that the signal had reference to the number, rather than to the apparent strength, of the French ships, and accordingly stood on nearer than he otherwise would. At 11 a.m., however, being too weak to offer battle to a force now so evidently superior, the British squadron hauled to the wind on the starboard tack under all sail, formed in line ahead thus : Brunswick, Royal-Sovereign, Bellerophon, Triumph, Mars.
At 2 p.m. the French fleet, then on the same tack as the British squadron, separated into two divisions ; one of which tacked and stood to the northward, in order to take advantage of the land wind, while the other continued its course to the southward. At 4 p.m. the British squadron tacked, and did so again at 5 p.m. At 6 p.m. the French north division tacked to the southward. Soon afterwards, as the French admiral appears to have expected, the wind shifted to the northward, and thus enabled the north division to weather, and the south division to lie well up for, the British squadron ; from the centre ship of which, the Bellerophon, the first division bore east by north, or upon her starboard quarter, distant eight or nine miles, and the second division south-east, or upon her larboard quarter, distant about ten miles.
The Bellerophon and Brunswick, the former in particular, had always been considered as excellent sailers ; but, owing to some error in their stowage, they were now quite out of trim. The consequence was, that, in the course of the night, to improve their sailing, these ships were obliged to cut away their anchors and launches and start a portion of their water and provisions ; and the Bellerophon had also to throw overboard her four poop-carronades, with their carriages, and a great quantity of shot.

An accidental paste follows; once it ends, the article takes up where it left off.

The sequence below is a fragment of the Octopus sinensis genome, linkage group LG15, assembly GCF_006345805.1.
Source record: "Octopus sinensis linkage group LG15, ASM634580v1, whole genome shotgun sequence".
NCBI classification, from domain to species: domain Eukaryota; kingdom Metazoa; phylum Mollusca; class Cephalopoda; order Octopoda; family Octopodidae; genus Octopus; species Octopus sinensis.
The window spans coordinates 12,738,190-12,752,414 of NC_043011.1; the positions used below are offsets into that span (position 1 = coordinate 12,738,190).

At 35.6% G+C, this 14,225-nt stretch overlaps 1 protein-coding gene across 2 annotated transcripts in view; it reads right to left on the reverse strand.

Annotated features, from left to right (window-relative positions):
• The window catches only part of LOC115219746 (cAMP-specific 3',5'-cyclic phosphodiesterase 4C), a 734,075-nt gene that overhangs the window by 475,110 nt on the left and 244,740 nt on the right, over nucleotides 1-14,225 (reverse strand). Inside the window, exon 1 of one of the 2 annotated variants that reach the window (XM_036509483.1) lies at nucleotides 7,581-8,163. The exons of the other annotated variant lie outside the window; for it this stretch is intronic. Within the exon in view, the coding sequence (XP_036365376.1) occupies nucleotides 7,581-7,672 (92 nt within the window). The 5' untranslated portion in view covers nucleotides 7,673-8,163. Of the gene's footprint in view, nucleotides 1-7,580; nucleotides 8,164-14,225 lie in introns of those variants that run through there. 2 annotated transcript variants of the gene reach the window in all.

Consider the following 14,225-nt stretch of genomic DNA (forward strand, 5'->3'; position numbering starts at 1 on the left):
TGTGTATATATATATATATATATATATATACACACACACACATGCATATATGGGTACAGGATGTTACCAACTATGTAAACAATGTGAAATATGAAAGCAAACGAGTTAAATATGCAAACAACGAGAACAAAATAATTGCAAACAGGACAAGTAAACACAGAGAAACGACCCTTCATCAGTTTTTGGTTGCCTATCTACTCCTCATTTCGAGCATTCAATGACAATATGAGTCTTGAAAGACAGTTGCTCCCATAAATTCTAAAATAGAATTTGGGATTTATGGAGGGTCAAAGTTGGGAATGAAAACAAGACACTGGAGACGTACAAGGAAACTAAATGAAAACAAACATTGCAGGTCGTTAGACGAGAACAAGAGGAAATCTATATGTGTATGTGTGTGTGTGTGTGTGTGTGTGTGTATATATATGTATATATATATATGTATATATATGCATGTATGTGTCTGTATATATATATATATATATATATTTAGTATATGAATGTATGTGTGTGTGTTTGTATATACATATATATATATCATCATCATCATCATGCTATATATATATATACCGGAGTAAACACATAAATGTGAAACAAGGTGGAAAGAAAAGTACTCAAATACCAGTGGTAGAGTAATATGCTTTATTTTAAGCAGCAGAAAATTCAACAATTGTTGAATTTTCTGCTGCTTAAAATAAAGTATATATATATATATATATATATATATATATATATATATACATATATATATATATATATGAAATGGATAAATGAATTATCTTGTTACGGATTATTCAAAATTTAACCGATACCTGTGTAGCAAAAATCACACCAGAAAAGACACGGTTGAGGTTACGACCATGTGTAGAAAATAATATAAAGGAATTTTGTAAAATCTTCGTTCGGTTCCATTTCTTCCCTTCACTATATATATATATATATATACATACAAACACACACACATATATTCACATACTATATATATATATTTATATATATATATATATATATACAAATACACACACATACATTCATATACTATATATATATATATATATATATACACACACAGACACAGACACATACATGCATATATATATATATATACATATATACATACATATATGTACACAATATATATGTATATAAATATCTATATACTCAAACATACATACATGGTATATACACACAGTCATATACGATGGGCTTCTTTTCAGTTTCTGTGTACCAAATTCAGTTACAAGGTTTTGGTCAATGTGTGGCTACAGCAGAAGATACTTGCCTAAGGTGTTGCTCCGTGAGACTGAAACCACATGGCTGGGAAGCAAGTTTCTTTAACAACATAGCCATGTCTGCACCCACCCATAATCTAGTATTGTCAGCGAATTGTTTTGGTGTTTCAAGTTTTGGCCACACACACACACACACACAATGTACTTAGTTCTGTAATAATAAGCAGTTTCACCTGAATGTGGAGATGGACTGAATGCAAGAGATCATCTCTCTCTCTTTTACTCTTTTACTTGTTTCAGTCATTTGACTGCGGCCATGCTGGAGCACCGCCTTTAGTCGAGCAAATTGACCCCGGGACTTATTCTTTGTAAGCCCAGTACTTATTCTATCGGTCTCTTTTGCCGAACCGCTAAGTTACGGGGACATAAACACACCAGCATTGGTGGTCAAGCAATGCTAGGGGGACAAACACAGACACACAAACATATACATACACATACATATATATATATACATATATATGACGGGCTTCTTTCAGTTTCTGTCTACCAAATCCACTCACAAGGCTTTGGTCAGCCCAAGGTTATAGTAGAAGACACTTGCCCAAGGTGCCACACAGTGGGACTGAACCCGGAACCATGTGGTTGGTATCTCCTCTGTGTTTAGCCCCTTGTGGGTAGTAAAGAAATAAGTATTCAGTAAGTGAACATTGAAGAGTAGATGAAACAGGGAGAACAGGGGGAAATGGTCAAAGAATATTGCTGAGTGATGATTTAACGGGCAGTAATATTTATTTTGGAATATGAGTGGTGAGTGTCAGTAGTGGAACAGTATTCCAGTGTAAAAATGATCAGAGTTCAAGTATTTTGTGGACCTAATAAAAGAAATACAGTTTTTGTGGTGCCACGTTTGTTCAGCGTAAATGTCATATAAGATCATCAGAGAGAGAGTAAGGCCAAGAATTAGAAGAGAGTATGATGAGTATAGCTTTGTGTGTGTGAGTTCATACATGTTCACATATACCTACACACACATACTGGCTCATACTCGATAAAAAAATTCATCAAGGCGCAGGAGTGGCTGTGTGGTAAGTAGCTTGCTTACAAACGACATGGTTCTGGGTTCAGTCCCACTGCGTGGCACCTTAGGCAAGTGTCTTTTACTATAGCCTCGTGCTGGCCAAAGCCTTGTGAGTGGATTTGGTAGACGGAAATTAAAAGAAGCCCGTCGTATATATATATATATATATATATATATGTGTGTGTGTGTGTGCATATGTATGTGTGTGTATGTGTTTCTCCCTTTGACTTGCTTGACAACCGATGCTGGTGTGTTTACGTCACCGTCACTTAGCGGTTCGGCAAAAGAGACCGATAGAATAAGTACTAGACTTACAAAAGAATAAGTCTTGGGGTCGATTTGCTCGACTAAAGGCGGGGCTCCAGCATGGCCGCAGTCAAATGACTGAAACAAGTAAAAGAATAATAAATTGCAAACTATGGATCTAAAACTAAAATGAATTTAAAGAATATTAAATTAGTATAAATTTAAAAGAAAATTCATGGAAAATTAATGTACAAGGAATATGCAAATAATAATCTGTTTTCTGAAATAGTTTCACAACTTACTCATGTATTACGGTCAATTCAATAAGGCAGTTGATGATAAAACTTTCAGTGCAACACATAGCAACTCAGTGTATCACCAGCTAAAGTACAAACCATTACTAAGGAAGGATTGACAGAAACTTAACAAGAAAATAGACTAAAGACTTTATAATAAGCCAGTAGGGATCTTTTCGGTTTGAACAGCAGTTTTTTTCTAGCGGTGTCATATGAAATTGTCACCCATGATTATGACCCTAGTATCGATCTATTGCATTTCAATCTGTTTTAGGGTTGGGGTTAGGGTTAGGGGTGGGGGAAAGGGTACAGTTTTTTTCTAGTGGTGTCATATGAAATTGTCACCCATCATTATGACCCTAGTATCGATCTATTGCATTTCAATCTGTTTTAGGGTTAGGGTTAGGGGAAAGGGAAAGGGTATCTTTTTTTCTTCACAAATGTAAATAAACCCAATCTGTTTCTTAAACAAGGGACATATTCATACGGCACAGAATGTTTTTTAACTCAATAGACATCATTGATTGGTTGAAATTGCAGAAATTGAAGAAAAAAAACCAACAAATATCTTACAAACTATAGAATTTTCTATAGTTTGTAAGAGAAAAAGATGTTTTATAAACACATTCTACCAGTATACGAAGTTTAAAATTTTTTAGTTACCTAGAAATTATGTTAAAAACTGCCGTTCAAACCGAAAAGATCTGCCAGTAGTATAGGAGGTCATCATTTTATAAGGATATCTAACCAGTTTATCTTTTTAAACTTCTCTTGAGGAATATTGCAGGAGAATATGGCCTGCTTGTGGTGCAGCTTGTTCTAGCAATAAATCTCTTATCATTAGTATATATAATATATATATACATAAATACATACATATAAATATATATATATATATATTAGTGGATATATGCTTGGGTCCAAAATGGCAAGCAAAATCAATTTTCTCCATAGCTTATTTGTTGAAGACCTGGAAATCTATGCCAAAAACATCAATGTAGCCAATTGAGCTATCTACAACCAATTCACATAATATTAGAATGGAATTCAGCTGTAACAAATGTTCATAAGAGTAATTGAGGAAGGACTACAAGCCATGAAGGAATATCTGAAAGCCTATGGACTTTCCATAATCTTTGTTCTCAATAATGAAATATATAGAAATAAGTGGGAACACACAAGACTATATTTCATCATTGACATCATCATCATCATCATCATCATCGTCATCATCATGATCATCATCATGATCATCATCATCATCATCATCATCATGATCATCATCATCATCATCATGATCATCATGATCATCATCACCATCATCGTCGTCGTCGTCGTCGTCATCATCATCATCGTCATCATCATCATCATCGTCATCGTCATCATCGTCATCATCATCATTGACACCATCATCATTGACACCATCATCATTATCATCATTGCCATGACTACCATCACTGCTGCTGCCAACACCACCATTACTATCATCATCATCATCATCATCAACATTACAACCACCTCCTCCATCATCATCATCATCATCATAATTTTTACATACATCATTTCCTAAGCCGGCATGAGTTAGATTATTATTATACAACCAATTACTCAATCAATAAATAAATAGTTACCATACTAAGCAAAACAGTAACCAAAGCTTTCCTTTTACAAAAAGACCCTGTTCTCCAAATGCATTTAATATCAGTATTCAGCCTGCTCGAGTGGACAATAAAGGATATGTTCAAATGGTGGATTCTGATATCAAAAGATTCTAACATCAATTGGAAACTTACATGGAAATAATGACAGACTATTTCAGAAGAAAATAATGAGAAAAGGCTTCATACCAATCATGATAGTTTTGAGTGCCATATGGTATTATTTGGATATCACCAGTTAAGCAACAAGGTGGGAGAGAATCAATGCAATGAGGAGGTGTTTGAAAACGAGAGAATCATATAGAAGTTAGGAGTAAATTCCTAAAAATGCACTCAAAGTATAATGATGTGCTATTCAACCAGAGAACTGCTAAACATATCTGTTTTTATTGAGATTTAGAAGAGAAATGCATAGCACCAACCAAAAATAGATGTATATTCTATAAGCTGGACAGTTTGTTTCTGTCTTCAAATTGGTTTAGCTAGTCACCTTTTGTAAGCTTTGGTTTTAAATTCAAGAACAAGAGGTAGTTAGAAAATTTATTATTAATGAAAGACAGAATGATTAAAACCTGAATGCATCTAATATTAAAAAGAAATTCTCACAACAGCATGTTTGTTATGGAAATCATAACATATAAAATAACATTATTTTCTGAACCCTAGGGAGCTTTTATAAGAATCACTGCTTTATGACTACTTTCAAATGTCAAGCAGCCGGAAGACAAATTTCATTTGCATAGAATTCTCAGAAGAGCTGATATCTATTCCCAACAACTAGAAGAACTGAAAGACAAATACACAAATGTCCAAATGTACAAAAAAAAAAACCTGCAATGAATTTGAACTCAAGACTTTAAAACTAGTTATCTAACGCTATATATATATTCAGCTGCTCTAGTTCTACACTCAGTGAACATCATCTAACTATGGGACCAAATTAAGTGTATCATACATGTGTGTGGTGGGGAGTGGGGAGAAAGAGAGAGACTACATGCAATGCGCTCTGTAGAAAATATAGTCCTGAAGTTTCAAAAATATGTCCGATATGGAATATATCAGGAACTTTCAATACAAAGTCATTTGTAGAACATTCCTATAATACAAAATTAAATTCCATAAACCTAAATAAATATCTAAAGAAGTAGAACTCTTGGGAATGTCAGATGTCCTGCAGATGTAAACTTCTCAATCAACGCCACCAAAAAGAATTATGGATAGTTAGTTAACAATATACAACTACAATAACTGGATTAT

Notwithstanding they had thus lightened themselves, the Bellerophon and Brunswick very much retarded the squadron in its progress : so much so, indeed, that at daylight on the 17th the French fleet was discovered coming up very fast, formed in three divisions. The weather division consisted of three ships of the line and five frigates, and was nearly abreast of the British rear. The centre division consisted of five ships of the line and four frigates ; and the lee division, of four sail of the line, five frigates, two brigs, and two cutters.
At about 9 a.m. the French van-ship, believed to have been the Zélé. Captain Magnae, opened her fire upon the rearmost English ship, the Mars ; who, hoisting her colours, as did the rest of the squadron, promptly returned it with her stern-chasers. One of the French frigates from the centre division, since known to have been the Virginie, Captain Bergeret, gallantly ran up on the larboard or lee quarter of the Mars, and yawing fired repeatedly into her. At 9 h. 30 m. a.m., wishing to cover the Bellerophon from the effects of the enemy's fire, neither that ship nor the Triumph being able to spare the loss of a sail, the vice-admiral ordered the former to go ahead.
The Bellerophon, accordingly, passed close under the lee of
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